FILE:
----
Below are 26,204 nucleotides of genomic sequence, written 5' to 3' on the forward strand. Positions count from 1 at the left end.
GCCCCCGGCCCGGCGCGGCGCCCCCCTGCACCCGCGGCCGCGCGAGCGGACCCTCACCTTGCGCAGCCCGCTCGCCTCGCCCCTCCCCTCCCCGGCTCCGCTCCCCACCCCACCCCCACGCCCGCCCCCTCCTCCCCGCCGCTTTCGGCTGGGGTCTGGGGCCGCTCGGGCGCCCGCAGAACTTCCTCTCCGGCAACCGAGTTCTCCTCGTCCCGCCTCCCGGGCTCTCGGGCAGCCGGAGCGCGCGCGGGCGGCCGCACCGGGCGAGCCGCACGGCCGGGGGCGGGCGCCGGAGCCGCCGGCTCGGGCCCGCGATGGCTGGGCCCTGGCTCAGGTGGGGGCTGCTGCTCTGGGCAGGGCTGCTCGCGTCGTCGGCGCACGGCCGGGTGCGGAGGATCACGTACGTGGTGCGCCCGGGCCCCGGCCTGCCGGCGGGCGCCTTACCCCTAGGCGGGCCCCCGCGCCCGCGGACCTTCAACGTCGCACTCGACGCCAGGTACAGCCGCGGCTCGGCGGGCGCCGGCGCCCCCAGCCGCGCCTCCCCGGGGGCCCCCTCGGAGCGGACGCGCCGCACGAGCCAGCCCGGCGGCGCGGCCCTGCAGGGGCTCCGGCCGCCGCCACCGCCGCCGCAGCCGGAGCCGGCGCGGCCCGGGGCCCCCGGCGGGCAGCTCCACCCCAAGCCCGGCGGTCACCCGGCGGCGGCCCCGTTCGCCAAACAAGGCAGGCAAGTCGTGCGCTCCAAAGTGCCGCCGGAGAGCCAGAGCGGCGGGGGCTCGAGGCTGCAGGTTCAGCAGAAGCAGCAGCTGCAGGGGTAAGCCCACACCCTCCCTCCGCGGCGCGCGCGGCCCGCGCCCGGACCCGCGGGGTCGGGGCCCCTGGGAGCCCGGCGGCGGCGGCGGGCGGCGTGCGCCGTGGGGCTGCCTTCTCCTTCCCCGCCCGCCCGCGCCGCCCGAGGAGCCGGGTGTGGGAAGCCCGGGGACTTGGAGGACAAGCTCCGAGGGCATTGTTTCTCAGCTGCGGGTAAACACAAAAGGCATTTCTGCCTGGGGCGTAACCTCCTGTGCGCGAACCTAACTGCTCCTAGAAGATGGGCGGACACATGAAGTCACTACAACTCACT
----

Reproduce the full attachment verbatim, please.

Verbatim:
Below are 26,204 nucleotides of genomic sequence, written 5' to 3' on the forward strand. Positions count from 1 at the left end.
GCCCCCGGCCCGGCGCGGCGCCCCCCTGCACCCGCGGCCGCGCGAGCGGACCCTCACCTTGCGCAGCCCGCTCGCCTCGCCCCTCCCCTCCCCGGCTCCGCTCCCCACCCCACCCCCACGCCCGCCCCCTCCTCCCCGCCGCTTTCGGCTGGGGTCTGGGGCCGCTCGGGCGCCCGCAGAACTTCCTCTCCGGCAACCGAGTTCTCCTCGTCCCGCCTCCCGGGCTCTCGGGCAGCCGGAGCGCGCGCGGGCGGCCGCACCGGGCGAGCCGCACGGCCGGGGGCGGGCGCCGGAGCCGCCGGCTCGGGCCCGCGATGGCTGGGCCCTGGCTCAGGTGGGGGCTGCTGCTCTGGGCAGGGCTGCTCGCGTCGTCGGCGCACGGCCGGGTGCGGAGGATCACGTACGTGGTGCGCCCGGGCCCCGGCCTGCCGGCGGGCGCCTTACCCCTAGGCGGGCCCCCGCGCCCGCGGACCTTCAACGTCGCACTCGACGCCAGGTACAGCCGCGGCTCGGCGGGCGCCGGCGCCCCCAGCCGCGCCTCCCCGGGGGCCCCCTCGGAGCGGACGCGCCGCACGAGCCAGCCCGGCGGCGCGGCCCTGCAGGGGCTCCGGCCGCCGCCACCGCCGCCGCAGCCGGAGCCGGCGCGGCCCGGGGCCCCCGGCGGGCAGCTCCACCCCAAGCCCGGCGGTCACCCGGCGGCGGCCCCGTTCGCCAAACAAGGCAGGCAAGTCGTGCGCTCCAAAGTGCCGCCGGAGAGCCAGAGCGGCGGGGGCTCGAGGCTGCAGGTTCAGCAGAAGCAGCAGCTGCAGGGGTAAGCCCACACCCTCCCTCCGCGGCGCGCGCGGCCCGCGCCCGGACCCGCGGGGTCGGGGCCCCTGGGAGCCCGGCGGCGGCGGCGGGCGGCGTGCGCCGTGGGGCTGCCTTCTCCTTCCCCGCCCGCCCGCGCCGCCCGAGGAGCCGGGTGTGGGAAGCCCGGGGACTTGGAGGACAAGCTCCGAGGGCATTGTTTCTCAGCTGCGGGTAAACACAAAAGGCATTTCTGCCTGGGGCGTAACCTCCTGTGCGCGAACCTAACTGCTCCTAGAAGATGGGCGGACACATGAAGTCACTACAACTCACT